When you purchase a good or service online, you are participating in e-commerce. Most firms that engage in e-commerce are large ones, mostly in the IT sector. Meaning, there is a need for sensitization among business firms. Taxi Tech Company Uber, although until recently, owned no cars, is worth more than Volkswagen. Airbnb, which simply matches people needing rooms with those who have no rooms, is worth more than Hilton hotels. Alibaba which hosts more than eight million entrepreneurs of which 62 percent are Small Medium Enterprises [SMEs] is worth more than the GDP of the East African Community [EAC] and Southern African Development Community [SADC] combined.

The unique and outstanding thing about them is that they have simply developed a context based economy by providing needed information from an end to end user and be able to create wealth. For Africa’s e-commerce to develop a context based economy, the bigger picture should be to re-organize small firms especially in the rural areas by scaling up through online platforms in a cross-continental trade. For example, soap stone carvers in Kisii County should be able to access clients in other bigger cities like Lagos. This also means that the success of e-commerce is not only built on fast rising internet coverage but equally due to skilled entrepreneurship aided by a very good logistics network that will help deepen markets.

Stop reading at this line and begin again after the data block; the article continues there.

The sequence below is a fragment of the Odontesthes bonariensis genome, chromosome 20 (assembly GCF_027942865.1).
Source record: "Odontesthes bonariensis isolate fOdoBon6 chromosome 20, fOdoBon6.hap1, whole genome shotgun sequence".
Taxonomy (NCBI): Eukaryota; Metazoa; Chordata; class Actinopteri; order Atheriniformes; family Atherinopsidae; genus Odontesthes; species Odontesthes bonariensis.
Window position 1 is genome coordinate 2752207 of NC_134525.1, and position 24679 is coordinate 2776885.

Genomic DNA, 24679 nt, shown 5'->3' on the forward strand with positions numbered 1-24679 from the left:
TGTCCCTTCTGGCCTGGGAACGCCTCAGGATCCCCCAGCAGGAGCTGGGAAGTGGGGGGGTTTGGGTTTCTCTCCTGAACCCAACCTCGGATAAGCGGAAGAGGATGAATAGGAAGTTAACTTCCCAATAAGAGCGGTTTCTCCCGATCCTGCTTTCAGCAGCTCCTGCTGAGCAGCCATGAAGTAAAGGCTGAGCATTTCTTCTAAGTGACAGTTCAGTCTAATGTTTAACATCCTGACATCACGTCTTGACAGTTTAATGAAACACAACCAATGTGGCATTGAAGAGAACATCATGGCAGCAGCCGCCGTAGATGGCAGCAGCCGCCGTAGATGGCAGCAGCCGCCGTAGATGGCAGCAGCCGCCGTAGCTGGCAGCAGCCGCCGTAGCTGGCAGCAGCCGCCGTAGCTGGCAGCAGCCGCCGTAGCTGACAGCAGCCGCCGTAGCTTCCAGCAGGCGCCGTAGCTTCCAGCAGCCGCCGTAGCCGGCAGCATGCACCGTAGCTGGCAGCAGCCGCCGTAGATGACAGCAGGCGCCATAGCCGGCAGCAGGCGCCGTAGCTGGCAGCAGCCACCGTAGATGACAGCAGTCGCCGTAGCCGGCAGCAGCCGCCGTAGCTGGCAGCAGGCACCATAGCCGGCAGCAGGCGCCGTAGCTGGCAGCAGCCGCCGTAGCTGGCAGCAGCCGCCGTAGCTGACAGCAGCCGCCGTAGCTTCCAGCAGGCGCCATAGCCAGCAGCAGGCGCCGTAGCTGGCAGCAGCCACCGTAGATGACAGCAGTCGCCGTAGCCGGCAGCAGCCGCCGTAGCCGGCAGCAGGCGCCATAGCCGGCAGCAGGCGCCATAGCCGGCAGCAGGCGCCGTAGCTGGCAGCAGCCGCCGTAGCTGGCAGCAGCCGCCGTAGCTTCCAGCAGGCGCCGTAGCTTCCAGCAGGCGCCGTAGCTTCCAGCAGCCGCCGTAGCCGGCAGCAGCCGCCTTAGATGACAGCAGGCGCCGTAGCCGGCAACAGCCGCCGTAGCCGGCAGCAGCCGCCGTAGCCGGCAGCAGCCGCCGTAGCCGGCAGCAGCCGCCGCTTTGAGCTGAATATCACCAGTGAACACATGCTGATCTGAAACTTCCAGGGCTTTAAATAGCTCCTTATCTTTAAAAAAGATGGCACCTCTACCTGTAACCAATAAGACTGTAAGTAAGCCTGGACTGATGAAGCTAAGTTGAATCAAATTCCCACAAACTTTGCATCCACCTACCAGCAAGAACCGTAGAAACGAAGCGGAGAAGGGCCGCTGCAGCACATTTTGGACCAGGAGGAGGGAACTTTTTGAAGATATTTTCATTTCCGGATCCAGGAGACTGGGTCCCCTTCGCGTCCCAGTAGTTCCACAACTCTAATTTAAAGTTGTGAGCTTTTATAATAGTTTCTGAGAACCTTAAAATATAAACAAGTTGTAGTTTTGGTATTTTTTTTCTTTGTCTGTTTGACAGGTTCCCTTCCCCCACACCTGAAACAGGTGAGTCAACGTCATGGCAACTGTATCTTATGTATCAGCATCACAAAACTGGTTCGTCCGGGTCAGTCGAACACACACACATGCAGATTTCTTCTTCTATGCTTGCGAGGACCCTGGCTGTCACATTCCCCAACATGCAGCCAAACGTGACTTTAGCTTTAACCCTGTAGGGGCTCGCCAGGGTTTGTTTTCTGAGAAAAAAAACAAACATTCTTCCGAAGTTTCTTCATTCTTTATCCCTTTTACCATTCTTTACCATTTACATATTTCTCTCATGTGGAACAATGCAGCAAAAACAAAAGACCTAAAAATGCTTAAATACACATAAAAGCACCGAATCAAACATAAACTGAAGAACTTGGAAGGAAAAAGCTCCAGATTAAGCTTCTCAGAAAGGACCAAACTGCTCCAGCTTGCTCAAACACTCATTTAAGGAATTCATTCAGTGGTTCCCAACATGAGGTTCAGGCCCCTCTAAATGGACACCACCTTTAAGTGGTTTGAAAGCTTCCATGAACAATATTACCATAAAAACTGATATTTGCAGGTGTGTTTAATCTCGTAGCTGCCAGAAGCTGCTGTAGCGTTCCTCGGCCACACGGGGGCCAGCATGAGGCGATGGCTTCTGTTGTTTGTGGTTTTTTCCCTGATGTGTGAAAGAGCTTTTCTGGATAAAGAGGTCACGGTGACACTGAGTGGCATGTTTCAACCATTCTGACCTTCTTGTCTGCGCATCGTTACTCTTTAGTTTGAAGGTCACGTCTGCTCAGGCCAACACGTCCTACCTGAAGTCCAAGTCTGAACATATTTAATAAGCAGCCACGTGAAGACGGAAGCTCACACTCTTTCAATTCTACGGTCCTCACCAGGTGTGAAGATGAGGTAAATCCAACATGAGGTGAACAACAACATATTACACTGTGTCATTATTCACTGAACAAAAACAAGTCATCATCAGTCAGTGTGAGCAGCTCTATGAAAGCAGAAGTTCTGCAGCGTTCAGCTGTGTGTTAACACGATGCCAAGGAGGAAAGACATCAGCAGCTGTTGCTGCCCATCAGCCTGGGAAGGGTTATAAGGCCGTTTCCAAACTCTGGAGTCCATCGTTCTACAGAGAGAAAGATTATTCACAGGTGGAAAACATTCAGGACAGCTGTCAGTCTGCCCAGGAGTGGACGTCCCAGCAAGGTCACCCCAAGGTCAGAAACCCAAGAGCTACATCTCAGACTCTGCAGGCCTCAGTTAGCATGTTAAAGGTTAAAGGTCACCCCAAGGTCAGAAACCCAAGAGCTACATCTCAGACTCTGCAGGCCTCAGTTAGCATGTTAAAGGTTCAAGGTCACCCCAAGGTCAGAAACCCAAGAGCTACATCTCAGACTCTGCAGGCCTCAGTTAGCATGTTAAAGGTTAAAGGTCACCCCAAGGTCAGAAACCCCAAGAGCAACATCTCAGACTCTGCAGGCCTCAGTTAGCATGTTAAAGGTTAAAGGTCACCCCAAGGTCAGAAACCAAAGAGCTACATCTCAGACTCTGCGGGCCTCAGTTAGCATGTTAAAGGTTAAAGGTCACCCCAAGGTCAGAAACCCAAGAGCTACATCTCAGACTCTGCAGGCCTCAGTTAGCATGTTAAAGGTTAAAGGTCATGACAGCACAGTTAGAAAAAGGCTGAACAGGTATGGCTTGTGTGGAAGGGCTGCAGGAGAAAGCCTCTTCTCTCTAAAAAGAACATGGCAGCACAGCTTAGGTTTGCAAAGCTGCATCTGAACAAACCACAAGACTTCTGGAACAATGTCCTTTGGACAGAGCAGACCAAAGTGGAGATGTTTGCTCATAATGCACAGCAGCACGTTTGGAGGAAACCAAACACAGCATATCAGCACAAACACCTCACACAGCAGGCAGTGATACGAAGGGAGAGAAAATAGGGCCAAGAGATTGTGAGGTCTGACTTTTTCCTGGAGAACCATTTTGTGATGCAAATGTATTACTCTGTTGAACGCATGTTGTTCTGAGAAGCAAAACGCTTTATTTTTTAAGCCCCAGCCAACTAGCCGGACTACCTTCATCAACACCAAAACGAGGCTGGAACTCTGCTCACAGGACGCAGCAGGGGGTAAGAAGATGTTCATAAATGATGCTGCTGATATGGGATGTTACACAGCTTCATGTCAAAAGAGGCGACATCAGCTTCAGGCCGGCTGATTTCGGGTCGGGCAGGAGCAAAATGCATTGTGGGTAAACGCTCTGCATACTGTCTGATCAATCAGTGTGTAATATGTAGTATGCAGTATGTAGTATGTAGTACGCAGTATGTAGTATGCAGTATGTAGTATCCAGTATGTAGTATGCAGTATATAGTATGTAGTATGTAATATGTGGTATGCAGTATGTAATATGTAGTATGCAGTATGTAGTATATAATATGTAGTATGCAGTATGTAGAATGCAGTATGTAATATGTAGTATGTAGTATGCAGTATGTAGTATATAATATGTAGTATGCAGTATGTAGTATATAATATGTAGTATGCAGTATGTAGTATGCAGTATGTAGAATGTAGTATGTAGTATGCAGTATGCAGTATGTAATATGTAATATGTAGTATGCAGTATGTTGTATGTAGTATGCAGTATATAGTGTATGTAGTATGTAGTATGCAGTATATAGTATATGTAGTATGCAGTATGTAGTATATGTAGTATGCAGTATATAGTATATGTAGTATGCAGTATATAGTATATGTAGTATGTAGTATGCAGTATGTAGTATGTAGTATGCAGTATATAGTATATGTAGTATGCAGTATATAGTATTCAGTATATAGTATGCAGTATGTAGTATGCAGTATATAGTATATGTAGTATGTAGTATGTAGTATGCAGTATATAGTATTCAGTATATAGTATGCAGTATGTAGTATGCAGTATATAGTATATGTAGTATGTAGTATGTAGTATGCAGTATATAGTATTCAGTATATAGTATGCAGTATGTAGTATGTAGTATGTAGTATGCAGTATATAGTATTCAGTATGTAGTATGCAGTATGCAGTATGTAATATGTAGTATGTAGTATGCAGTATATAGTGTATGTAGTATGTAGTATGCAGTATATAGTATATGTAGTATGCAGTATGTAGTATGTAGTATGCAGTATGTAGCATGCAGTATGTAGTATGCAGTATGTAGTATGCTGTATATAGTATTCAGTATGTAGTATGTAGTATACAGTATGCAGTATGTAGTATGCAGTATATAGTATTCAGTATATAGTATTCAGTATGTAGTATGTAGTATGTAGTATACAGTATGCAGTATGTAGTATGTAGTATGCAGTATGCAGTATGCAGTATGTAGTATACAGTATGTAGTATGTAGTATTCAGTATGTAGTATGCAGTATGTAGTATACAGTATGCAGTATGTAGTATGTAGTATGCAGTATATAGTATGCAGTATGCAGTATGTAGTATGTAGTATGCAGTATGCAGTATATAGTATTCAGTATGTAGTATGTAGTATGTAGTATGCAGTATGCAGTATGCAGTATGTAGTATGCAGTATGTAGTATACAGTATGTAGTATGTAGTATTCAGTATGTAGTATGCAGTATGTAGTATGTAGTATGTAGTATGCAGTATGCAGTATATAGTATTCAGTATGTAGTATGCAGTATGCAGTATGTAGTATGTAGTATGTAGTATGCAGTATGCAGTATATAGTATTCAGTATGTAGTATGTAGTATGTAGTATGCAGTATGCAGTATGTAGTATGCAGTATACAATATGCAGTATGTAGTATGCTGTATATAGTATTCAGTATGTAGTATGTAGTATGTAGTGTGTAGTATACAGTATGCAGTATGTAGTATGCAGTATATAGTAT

Delivering an item to a customer’s address is hectic. Lack of an address system in Kenya, in particular, and Africa in general means that it will take long before a logistic firm can locate the exact address of the customer to drop the package. Normally, the logistics company will incur an extra cost of calling a customer to get their address. They will spend more time and fuel trying to locate a customer’s address. However, in Kenya, there are various tech innovations that are aimed to curb such a problem. They include M-post and Pick-n-Drop apps which provide a simple, elegant addressing solution. Such an innovative product allows you to enjoy postal services at your fingertips at home, in the office, or on the go at your convenience. It is an exciting innovation that makes a mobile number be a formal postal address.

While it was slow off the mark, Africa’s digital landscape is undeniably gaining momentum and power. We believe, Africa is well placed to be the next big e-commerce market with major revenue potential. Global merchants should prioritize this market while the landscape is still wide open and able to be shaped. Almost 280 million Africans have mobile wallets which is three times more than the number of Africans with bank accounts. Knowledge and innovation are pivotal in Africa’s quest for sustained and inclusive economic growth and should therefore be encouraged based on both targeted government policies and private sector participation.